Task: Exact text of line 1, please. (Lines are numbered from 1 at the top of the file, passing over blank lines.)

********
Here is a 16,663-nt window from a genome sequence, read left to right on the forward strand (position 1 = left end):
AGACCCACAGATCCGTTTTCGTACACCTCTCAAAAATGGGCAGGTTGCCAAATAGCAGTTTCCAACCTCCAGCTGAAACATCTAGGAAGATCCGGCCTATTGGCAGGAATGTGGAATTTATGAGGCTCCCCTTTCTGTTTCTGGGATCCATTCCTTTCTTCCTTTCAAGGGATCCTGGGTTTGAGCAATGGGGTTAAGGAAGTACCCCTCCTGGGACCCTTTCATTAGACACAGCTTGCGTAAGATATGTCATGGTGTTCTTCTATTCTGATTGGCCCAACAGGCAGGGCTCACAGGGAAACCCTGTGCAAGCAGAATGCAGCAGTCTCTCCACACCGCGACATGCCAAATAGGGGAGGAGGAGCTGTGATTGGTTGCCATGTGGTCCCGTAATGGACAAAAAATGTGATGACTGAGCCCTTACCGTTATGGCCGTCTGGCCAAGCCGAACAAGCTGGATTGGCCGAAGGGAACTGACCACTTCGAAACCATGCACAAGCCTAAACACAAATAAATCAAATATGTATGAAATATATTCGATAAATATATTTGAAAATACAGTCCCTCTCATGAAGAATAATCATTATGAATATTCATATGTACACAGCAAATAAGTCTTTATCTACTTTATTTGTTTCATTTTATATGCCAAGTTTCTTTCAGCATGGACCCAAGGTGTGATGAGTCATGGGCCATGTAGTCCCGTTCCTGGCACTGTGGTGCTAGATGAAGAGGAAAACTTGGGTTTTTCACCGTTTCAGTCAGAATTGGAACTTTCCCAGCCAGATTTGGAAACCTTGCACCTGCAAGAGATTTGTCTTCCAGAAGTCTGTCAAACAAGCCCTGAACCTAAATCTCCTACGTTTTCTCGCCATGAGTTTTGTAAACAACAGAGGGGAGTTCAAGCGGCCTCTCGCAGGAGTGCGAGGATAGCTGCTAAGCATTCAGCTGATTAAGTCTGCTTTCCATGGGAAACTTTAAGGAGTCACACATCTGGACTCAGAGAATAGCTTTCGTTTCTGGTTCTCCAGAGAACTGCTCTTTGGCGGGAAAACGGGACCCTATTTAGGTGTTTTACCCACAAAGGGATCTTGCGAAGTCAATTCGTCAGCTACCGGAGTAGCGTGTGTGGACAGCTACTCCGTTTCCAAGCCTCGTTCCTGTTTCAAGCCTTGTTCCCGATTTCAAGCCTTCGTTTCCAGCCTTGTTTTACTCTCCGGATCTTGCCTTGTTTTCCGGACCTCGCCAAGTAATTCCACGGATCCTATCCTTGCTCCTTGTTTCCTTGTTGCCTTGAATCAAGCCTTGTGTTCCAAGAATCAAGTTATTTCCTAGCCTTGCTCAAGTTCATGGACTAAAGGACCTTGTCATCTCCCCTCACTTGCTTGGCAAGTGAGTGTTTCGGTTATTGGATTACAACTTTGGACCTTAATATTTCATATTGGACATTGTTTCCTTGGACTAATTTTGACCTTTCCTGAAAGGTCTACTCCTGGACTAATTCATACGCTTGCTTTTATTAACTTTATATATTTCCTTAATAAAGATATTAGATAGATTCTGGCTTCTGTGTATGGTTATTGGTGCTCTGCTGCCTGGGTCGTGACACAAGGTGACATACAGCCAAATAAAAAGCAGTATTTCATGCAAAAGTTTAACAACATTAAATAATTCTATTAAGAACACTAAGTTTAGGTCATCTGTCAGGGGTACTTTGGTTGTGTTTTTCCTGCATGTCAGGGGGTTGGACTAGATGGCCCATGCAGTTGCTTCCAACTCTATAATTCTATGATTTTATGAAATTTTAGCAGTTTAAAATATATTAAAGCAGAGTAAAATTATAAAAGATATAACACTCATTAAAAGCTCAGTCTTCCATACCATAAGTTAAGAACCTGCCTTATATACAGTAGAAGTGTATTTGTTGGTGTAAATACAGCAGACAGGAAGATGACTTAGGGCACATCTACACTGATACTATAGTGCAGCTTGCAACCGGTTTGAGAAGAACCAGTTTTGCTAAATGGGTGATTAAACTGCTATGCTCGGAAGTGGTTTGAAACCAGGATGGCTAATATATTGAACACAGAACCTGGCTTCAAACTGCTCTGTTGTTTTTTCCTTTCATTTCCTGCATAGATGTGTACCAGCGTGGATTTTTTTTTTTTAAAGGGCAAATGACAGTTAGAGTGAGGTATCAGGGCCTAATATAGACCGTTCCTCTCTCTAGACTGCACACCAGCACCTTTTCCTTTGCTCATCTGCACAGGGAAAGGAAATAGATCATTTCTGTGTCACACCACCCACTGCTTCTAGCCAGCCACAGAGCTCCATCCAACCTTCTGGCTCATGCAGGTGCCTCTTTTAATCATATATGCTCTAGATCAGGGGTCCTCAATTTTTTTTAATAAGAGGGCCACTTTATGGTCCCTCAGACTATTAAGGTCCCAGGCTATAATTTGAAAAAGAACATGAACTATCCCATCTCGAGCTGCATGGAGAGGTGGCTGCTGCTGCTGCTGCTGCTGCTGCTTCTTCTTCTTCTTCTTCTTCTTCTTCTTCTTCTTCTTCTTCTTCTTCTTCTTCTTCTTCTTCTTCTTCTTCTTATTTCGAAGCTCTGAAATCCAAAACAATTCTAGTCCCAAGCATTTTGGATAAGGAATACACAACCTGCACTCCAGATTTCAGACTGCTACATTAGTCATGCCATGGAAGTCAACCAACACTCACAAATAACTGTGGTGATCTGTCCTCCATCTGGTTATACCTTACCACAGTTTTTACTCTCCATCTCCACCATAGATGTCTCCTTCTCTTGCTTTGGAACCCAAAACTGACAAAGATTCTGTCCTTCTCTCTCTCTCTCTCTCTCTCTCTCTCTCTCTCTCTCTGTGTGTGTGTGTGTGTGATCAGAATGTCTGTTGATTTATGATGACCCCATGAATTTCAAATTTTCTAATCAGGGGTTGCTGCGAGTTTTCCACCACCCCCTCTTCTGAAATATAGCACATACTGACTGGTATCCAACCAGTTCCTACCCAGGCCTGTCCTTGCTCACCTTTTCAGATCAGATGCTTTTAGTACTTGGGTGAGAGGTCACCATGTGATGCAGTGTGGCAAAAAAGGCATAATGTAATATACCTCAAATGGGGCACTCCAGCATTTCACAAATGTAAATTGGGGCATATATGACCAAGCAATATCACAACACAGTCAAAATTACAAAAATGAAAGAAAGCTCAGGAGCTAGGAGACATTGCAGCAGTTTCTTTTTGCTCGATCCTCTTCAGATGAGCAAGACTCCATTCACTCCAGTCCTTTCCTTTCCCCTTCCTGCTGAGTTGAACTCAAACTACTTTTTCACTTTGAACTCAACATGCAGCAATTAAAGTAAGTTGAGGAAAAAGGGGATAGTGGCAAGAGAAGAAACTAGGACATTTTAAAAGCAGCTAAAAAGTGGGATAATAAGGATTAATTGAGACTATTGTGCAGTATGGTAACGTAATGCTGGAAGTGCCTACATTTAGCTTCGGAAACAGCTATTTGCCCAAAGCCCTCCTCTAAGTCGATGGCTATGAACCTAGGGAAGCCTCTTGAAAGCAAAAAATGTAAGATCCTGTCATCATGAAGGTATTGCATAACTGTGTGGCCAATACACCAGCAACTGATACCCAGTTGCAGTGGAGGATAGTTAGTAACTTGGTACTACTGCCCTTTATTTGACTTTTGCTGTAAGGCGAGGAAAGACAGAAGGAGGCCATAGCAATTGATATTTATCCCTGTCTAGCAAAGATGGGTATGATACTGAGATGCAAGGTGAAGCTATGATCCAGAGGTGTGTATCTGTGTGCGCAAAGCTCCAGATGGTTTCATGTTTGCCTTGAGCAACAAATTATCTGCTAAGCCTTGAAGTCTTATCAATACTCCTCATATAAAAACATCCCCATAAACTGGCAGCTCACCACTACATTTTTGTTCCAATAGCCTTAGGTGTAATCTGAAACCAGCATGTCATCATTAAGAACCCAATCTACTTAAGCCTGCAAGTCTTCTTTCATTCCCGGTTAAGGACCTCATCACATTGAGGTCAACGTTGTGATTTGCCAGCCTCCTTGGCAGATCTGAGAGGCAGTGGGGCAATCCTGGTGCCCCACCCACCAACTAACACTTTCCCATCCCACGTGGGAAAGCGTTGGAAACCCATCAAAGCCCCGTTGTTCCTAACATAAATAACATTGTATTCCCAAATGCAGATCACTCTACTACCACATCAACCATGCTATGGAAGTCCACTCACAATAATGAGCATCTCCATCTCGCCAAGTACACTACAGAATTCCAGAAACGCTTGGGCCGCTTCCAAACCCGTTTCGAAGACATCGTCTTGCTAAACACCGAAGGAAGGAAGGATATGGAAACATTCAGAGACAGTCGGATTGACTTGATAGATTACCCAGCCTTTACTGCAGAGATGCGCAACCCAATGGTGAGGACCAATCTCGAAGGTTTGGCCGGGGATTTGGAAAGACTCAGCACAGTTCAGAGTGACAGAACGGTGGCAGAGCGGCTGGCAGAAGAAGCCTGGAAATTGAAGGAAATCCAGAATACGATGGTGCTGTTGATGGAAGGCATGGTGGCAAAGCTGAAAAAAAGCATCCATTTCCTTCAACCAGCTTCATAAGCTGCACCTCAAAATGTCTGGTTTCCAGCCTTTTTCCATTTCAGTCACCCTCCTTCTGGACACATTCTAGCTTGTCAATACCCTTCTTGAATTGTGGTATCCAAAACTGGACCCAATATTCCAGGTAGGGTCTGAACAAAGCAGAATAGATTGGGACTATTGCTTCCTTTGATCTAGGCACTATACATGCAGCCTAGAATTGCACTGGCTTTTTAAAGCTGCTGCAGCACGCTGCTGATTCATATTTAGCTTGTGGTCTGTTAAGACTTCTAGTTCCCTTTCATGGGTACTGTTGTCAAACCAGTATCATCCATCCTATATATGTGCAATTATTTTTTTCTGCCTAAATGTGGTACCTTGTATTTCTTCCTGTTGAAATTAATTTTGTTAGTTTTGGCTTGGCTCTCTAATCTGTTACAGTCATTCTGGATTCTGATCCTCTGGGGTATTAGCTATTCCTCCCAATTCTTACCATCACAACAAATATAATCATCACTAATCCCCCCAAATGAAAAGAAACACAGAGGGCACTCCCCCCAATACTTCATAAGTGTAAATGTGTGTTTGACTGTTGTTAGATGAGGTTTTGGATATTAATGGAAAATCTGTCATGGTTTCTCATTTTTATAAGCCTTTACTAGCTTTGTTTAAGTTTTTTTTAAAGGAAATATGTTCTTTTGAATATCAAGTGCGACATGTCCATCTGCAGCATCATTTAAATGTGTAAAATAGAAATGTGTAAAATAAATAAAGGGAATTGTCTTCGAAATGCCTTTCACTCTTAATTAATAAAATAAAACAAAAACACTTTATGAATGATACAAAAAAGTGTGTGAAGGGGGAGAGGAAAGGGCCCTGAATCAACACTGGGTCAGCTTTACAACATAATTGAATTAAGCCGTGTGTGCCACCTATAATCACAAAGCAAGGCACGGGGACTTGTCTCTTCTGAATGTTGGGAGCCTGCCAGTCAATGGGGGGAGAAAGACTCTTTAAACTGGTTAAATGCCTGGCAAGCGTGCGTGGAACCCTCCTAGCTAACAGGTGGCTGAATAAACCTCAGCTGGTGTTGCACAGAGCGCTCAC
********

Here is a 16,663-nt window from a genome sequence, read left to right on the forward strand (position 1 = left end):